‘Marshall’ to Include Scenes Filmed at Daemen House

By | September 29, 2017

A special Buffalo premiere of “Marshall,” which includes scenes shot at Daemen House as part of filming done last year in Western New York, will take place at 8 p.m. Oct. 7 at the North Park Theatre at 1428 Hertel Ave.

The legal thriller stars Chadwick Boseman as a young Thurgood Marshall, a future Supreme Court justice. Filming took place over several weeks in 2016 at locations throughout the Buffalo-Niagara region, including the Amherst home owned by Daemen College.

“As the film premiere approaches, we look forward to seeing the scenes captured at Daemen House for this major motion picture,” said Daemen President Gary A. Olson. “We are excited to be a part of a film that will place some of the architecture of Buffalo at the center of a movie that will be seen by audiences across the country.”

Chosen for its historical look and feel that reflects the film’s period, Daemen House serves in the movie as the residence of wealthy socialite Eleanor Strubing, played by star Kate Hudson. Furniture and other 1940s-era historical adjustments were made to the first and second floors of the home to film scenes with Hudson and Sterling K. Brown, known for his starring role in “The People vs. O.J. Simpson: American Crime Story,” for which he won an Emmy. In addition to filming done inside the home, the building’s exterior was captured for an important scene in the movie.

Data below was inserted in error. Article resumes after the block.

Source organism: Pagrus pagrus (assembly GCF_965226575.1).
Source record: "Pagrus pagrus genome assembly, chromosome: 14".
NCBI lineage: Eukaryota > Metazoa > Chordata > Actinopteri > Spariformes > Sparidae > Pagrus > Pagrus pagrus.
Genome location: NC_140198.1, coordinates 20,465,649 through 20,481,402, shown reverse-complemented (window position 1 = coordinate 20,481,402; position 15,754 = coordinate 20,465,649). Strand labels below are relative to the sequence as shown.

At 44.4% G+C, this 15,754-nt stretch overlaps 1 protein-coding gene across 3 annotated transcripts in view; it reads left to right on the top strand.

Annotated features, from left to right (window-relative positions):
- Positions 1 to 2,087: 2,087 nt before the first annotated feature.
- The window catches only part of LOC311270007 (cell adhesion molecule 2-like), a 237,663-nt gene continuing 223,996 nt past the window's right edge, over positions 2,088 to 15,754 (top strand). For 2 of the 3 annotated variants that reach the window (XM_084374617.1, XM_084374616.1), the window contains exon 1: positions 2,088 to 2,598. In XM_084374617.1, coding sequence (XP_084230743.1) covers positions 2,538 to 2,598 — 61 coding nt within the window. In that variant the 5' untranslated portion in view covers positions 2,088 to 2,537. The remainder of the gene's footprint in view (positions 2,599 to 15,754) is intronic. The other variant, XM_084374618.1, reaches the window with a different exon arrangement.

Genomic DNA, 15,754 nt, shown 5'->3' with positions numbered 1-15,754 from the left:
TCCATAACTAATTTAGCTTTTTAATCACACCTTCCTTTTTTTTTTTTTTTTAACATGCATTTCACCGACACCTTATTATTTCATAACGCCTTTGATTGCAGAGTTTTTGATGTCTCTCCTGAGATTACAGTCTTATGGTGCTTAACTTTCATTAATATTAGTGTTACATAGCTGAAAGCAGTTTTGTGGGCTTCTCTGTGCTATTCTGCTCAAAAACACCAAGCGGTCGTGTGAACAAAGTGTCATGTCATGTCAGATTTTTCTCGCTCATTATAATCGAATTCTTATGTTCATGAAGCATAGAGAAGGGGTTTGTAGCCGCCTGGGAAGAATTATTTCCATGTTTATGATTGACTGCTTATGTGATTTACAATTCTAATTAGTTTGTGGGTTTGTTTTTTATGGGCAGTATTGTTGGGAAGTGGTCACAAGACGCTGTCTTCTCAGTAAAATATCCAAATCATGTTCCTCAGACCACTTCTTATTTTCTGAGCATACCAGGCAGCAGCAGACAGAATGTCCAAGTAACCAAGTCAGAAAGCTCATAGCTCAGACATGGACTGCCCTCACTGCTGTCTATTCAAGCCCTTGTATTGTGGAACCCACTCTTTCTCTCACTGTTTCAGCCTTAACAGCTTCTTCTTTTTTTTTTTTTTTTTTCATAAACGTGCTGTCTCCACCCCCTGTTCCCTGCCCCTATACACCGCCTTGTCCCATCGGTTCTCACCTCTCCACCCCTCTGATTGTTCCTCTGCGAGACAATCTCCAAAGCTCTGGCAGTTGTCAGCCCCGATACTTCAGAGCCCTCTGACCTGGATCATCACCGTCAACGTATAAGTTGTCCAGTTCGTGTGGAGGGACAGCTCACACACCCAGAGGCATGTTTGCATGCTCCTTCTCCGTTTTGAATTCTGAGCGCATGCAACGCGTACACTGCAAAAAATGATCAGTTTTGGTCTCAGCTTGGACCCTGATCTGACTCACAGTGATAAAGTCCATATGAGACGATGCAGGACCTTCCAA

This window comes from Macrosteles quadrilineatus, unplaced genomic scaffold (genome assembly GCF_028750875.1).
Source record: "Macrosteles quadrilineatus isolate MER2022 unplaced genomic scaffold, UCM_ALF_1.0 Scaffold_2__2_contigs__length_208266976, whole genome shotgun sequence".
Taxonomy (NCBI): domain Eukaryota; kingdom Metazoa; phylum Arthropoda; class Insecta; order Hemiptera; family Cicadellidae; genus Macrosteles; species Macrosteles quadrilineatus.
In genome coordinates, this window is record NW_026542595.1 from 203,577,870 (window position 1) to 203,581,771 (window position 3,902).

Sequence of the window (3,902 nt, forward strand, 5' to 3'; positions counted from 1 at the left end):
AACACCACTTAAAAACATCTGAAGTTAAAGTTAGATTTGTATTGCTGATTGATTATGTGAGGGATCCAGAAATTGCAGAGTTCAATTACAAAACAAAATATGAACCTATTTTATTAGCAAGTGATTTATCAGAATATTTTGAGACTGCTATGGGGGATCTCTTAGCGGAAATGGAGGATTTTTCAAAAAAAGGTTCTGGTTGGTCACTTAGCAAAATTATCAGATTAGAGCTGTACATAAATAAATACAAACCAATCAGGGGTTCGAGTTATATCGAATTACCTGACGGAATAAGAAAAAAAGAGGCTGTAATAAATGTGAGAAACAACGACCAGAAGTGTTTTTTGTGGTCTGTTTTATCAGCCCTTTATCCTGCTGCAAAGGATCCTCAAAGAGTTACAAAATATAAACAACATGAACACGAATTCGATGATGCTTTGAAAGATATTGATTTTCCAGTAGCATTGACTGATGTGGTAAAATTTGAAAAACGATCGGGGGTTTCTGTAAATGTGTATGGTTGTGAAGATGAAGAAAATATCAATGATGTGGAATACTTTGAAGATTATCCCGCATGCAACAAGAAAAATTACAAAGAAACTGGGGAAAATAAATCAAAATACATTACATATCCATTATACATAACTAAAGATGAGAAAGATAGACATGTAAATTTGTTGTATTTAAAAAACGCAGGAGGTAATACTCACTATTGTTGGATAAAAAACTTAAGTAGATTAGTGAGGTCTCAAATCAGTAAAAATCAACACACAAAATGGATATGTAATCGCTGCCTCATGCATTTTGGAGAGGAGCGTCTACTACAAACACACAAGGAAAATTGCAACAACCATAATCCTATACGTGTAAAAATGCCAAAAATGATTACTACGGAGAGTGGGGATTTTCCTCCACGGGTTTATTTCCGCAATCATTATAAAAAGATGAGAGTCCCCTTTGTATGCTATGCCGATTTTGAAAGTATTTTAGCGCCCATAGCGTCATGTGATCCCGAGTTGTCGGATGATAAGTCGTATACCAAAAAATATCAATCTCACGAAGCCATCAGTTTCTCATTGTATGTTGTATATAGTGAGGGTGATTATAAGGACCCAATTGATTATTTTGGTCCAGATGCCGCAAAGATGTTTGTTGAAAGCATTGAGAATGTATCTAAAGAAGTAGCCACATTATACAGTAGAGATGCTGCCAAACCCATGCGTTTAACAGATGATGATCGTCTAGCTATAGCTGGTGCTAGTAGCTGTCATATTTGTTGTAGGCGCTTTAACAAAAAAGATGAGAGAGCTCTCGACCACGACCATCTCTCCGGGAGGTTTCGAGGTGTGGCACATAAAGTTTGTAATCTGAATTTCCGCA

Among other notable area locations used to film the Buffalo-made movie included the Dillon Courthouse, Central Terminal, and the Genesee County Courthouse.

The movie was inspired by a notorious trial early in the career of Thurgood Marshall. As a brilliant young attorney for the NAACP, Marshall traveled across the nation defending black men unjustly accused of crimes.  In 1940 on the eve of World War II, Marshall partnered with Sam Friedman, a Jewish lawyer from Bridgeport, Conn., to defend Joseph Spell, a black chauffeur accused of sexually assaulting his employer, socialite Eleanor Strubing. Marshall later became the first African-American justice on the U.S. Supreme Court.